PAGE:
Halloween Cards: Crafting from my Garden

This year I’m crafting Halloween cards from my garden. It’s been a lot of trial and error, but I’m having fun.

My approach to crafting Halloween cards is often catch-as-catch can. I’ll spot a few things here and there in a store, or I’ll pull together items from my stash. No two cards are alike, and I’m fine with that. For me, that’s part of the fun.

Halloween cards

Halloween cards from prior years

This year, using my Big Shot die-cutting gadget, I’ve made several chlorophyll prints from the abundant pumpkin leaves trailing across my garden. The leaves transferred beautifully, revealing wonderful detail.

pumpkin leaf chlorophyll print

Pumpkin leaf impression

With success on my side, I decided to try making prints using the bright yellow pumpkin flowers. I had to be judicious, because although the pumpkin’s leaves last for weeks, the flowers close and drop within a day or two. I made flower impressions in phases, also enjoying the process.

Pumpkin flower impression

A: Pumpkin blossom, B: Pressed pumpkin blossom, C: Partially removed, and D: pumpkin flower imprint

Though the flowers transferred well, the color didn’t last. Within a few days the brightness faded to a soft peach. I used the imprints anyway, for a subtle suggestion of color and because they work well with my Halloween theme.

Since I was on a roll, I braved the crazy heat, and gathered a few more items: the drying flowers of the Nepeta (cat mint) and some of the dropped pine needles from a neighboring tree. The dried flowers left a mottled brown impression, perfect for the pumpkin stems, also known as a peduncle.

nepeta going to seed

Nepeta going to seed

Drying Nepeta flowers and leaves on paper before pressing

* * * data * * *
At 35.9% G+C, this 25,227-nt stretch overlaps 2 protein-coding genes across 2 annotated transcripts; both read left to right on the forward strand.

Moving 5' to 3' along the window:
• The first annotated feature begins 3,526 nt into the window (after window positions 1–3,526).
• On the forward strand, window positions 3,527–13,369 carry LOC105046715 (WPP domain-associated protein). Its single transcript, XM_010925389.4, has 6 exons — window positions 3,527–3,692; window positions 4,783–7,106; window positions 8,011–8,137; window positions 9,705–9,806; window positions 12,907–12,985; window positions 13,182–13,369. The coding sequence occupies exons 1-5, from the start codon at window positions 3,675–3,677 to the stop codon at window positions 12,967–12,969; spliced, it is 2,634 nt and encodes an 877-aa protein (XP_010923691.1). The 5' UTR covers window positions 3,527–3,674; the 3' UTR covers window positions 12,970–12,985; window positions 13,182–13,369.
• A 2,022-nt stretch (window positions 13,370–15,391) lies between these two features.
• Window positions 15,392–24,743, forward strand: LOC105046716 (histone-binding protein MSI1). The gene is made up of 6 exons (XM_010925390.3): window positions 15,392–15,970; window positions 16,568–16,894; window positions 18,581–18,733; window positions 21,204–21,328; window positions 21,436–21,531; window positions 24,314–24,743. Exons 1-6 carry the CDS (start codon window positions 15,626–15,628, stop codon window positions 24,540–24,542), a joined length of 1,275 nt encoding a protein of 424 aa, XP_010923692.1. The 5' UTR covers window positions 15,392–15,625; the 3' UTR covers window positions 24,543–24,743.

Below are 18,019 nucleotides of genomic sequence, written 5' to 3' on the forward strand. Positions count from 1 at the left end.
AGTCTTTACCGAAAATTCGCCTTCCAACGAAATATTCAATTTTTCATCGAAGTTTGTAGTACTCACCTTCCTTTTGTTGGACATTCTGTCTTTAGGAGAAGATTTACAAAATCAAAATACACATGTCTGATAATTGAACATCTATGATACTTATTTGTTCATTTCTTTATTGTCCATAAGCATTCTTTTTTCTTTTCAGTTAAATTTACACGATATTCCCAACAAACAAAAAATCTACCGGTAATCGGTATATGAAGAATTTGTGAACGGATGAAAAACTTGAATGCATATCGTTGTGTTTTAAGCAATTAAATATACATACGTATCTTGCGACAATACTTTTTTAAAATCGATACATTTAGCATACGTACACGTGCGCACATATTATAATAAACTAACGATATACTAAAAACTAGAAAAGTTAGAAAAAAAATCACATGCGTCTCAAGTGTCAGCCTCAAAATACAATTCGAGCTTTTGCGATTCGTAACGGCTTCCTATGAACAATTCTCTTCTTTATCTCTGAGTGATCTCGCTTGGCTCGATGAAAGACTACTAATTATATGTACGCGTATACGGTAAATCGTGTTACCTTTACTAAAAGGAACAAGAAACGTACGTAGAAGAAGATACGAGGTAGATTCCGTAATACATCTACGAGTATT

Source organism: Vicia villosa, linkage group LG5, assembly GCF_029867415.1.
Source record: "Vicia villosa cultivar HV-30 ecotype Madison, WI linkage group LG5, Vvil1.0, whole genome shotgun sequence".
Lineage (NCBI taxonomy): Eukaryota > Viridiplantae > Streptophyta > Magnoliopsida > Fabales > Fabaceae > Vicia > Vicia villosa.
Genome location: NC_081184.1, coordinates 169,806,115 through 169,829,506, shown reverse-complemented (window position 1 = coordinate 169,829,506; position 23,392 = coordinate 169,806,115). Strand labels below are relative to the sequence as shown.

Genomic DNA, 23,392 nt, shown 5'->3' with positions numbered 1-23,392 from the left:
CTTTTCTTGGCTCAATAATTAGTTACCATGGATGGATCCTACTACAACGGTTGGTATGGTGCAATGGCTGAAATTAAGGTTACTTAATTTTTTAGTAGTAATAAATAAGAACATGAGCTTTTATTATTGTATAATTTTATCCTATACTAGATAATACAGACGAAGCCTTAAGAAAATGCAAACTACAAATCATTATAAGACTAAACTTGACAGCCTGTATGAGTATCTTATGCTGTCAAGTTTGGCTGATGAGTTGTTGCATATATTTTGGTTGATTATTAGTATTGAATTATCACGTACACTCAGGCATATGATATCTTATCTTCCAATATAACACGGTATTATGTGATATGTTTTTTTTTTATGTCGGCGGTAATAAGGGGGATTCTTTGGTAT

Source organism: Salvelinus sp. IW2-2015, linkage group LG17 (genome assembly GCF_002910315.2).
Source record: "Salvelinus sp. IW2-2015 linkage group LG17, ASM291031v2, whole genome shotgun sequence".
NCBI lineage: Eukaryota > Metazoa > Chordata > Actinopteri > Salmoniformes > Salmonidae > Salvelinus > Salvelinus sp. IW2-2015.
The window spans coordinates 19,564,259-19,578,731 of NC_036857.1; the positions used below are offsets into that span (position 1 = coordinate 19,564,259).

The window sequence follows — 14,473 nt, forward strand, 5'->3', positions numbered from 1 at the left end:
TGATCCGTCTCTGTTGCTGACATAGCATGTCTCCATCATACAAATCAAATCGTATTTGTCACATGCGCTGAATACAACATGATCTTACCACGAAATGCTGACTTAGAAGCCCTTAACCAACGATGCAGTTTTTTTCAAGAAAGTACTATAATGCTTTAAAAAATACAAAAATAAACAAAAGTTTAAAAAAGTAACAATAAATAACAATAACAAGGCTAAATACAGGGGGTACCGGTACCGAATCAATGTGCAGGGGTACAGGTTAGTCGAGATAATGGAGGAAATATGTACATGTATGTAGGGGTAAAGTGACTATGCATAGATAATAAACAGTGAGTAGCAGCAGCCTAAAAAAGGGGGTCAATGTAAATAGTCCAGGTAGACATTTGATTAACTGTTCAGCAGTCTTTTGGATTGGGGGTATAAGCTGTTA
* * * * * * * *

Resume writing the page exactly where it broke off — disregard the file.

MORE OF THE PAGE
Drying Nepeta flowers and leaves on paper before pressing

nepeta impressinos

Nepeta impressions for peduncles and background

The pine needles made a wonderful textured paper. I wanted to suggest the ribbing you would see on a real pumpkin. It’s subtle, but I like the way they turned out.

I rubbed yellow ink on the textured paper, then stamped two more layers of the stamp set with orange and russet ink. After stamping two different pumpkin shapes, I cut the small pumpkin images using my Big Shot. I made the stems using the Nepeta paper print.

Here’s the design:

I used a clever die to create the black card-stock base of the card. I used the pumpkin leaf imprint on one side and the flower imprint on the other. In the center I cut two small pumpkins from the pine needle paper using a clever die and stamp set that allows layering for a more realistic effect. I cut the stems, known as a peduncle, from the mottled Nepeta print for a natural look.

This particular style is labor-intensive, so I only managed to make eight cards. That said, I did a lot of experimenting along with using new tools. Next year I’ll be able to apply what I learned.  I punched squared out of all the different materials I used and mounted them on a piece of card stock. This will help me remember the different techniques for next year.

I used the remaining chlorophyll prints to make traditional fold-over cards. They were equally fun. I’ll blog about them later this week.

Are you trying something new and interesting?

Note:

To my friends out of the area, please know that we are safe. There is an active series of fires, 100 miles north of San Jose. Though we are sheltering from the heavy smoke as best we can, we are not in danger. My friends in Santa Rosa are safe. You can read more at the link below.